A stranger in Arizona
How the kindness of a complete stranger helped a family navigate their nightmare after a horrific car accident
Sumona could have looked the other way. After all she is a very busy person. She runs her own company — Thrive Elder Assist, a companion care agency — and has three children of her own. But she recognized the need. And the nightmare to come.
So she stayed.
It all started a couple of miles from the Hoover Dam on a completely quiet stretch of two lane highway, a car zig-zagged and then darted into the opposite lane traveling 75–85 miles per hour.
The car slammed into the vehicle carrying the Ghosh family, who were on a vacation to visit the Grand Canyon. The car hit the Ghosh family’s vehicle right on the passenger side. The car buckled and split in two. Witnesses say they saw the car turn into a mangled mess as it was airborne in the sky.
Atanu Ghosh, his wife Mou and their 13 month-old baby Tai were in Arizona to fulfill a dream of seeing the Grand Canyon and Las Vegas. They had been in the US since September 2015 because Anatu had taken a job with a company in Chicago — and they wanted to make the most of their time abroad.
“They are from a small town in West Bengal, India. He is a programmer for a tech company,” Sumona noted. “Atanu, his wife and his five month old daughter packed up and came over. They are here for the tremendous opportunity he was presented and for him to have exposure to America.”
They took four days and traveled to the Grand Canyon. They saw Las Vegas. They walked the strip. They had dinner. That was it. The next day in the afternoon they rented a car. They drove to the Hoover Dam.
All three were in the car at the time of the crash.
Baby Tai was worst affected, and was airlifted to a nearby hospital before being quickly airlifted again to Phoenix due to the severity of her injuries. Her parents were rushed to Flagstaff Medical Center. Because they had not been given the HIPAA release to sign, Atanu and Mou were unable to get information from the hospital in Phoenix.
Baby Tai was alone, and her parents had no way of finding out her condition. That’s when Sumona first heard about the Ghoshs.
On February 26th, Sumona Bhattacharya’s husband received a call from one of his cousins living in India. He was a classmate of Atanu Ghosh and had heard about the crash. To the cousin, the situation was desperate. The Ghoshs knew no one in the area, they had a language barrier, the cousin explained, and they were unable to find out anything about their baby.
“To me it wasn’t even a question,” Sumona says. “I knew I had to help.”
Early the next morning Sumona, still a complete stranger to the Ghoshs, headed to the Phoenix hospital to see what she could find out. It didn’t take long for her to find Tai.
“There was Tai all by herself, broken spinal cord, possible paralysis on one side, first degree burns from where the seatbelt was,” Sumona recalls.
When Sumona walked into the hospital, she found doctors discussing putting screws in baby Tai’s head to secure the halo that would immobilize her neck and head as she healed. Her parents were not there and she had no support system. The only people around were nurses scurrying in and out. No one was sitting by her side giving comfort.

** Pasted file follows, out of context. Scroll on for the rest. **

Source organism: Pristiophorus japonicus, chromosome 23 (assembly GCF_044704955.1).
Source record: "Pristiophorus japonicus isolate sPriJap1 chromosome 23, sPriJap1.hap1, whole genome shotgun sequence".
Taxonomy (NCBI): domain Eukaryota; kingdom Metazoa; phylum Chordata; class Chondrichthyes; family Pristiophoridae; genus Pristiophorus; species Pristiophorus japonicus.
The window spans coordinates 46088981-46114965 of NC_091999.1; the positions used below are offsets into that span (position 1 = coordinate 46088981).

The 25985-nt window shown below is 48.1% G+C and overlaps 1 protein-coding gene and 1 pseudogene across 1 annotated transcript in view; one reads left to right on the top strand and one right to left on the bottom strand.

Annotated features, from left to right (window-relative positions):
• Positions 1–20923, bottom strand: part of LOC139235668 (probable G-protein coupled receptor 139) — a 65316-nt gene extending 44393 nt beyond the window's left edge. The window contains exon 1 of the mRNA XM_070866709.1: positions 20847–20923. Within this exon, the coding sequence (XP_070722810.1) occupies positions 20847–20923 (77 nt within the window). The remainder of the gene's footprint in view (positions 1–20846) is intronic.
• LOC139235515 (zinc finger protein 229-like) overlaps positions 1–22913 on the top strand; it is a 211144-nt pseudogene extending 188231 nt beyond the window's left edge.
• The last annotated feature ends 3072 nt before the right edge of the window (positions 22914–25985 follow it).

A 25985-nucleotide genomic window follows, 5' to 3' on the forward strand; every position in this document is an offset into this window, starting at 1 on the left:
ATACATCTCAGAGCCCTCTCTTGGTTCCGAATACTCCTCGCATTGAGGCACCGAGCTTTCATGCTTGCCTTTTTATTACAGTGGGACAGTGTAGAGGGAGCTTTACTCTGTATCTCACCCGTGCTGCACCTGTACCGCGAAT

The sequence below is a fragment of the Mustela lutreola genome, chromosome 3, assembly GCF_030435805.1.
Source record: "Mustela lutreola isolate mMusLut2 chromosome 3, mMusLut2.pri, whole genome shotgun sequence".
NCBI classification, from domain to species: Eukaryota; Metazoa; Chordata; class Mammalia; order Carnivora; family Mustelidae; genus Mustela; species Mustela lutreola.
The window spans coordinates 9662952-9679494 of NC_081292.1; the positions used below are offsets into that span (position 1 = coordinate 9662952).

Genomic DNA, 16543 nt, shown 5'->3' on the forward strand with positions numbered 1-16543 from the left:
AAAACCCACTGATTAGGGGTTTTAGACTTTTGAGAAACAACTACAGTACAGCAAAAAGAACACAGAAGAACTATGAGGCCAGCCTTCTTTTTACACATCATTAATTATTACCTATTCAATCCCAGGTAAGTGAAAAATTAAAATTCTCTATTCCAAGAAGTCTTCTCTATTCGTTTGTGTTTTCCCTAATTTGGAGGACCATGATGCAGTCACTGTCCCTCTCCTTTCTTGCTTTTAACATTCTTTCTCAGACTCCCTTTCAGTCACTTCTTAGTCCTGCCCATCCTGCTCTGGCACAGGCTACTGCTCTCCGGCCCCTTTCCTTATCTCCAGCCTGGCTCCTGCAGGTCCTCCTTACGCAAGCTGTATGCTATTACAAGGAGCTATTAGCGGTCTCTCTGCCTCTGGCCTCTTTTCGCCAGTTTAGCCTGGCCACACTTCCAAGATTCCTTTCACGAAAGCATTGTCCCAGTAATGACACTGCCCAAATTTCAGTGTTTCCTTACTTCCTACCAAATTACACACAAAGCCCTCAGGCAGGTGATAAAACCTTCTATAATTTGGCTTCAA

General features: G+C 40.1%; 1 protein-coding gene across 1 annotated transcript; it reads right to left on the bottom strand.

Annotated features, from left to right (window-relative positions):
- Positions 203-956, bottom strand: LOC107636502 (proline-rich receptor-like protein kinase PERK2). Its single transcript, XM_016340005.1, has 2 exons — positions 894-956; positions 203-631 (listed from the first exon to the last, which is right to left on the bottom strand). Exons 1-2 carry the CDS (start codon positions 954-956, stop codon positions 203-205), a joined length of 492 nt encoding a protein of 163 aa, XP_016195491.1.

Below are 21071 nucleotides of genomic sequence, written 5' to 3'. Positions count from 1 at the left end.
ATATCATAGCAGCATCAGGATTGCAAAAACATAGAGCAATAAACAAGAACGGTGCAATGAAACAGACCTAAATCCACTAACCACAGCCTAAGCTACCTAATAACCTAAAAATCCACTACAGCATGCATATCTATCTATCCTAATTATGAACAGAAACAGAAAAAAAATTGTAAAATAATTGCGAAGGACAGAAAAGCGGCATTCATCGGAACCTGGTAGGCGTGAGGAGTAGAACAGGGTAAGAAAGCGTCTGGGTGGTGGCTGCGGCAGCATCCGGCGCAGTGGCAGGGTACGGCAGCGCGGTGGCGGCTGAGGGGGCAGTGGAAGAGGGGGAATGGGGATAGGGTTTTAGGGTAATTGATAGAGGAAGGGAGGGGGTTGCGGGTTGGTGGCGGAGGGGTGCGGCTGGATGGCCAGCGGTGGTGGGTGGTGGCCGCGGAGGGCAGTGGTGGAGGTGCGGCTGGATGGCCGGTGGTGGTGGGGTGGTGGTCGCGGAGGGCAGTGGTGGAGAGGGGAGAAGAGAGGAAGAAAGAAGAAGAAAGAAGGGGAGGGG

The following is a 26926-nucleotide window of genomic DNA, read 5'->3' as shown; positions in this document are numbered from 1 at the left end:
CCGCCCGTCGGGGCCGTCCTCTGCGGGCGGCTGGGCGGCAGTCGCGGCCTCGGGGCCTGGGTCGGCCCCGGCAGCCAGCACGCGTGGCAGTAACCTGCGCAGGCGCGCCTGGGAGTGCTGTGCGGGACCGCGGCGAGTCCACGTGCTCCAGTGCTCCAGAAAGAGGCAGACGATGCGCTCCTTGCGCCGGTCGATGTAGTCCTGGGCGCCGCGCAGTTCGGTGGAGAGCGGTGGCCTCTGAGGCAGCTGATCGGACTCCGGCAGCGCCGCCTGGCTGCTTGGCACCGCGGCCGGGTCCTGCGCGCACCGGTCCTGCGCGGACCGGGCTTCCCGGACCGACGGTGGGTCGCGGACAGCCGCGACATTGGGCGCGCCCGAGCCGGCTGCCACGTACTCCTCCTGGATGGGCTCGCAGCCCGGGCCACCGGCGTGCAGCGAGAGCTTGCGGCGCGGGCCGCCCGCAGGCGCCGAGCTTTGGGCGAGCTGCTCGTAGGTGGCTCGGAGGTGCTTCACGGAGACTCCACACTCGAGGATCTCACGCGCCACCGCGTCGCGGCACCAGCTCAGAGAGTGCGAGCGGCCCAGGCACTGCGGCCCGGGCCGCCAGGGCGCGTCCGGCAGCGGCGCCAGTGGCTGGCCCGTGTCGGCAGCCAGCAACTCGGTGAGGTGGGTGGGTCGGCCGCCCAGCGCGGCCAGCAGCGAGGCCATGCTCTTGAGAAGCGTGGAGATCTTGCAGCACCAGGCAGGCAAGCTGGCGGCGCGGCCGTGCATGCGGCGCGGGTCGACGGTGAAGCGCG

“To me this was a kid in a crisis. There were parents who were not here. So I stayed.”
The very next day, Sumona met Tai’s father Atanu. He had discharged himself the second he could, gotten in a cab in Flagstaff and showed up at the Phoenix Children’s Hospital. He had a badly hurt hip and could barely even stand. His arm was broken and only had an Ace bandage on it. He had no idea what to do next or who to call…
When Sumona met Atanu, she knew that the family would need more help. Navigating the medical system, even for a native English speaker, is complicated at best. She promised then and there to take them under her wing and help them through this mess.
Atanu was in complete shock. He hadn’t called his insurance company and hadn’t yet notified the rental car agency to alert them of the damage. His wife, Mou, was still in Flagstaff suffering from severe injuries that prevented her from being discharged. The angst of being away from her husband and child was agonizing.
“She was calling and crying and then she was in and out of consciousness saying ‘You are like an angel. Please watch over my child. Please don’t walk away from her.’ ” Sumona recalls. “ ‘Please make sure she is okay. Please make sure she is okay.’ ”
The first challenge was getting Mou moved to Phoenix to be with her family
For the first couple weeks, Sumona worked tirelessly to get Mou reunited with Tai and Atanu. It was going to cost $6,000 to hire an ambulance company to take her to Phoenix. And, that also required an unnecessary discharge. Sumona relied on a friend’s help another Phoenix hospital to put the pieces in motion.
Sumona told him, “I need you to please make a bed available for someone who need to be transferred from Flagstaff. This is the situation. I need you to facilitate this.”
And, he did.
Her friend pulled through and made sure Mou would be accommodated when she arrived. She would be admitted to the Rehabilitation Center in Phoenix. It was close, but still not in the same hospital where baby Tai was being cared for. After a battle with the Rehab Center, Sumona was able to convince them to release Mou for a couple hours a day into her care, so that Mou could see Tai.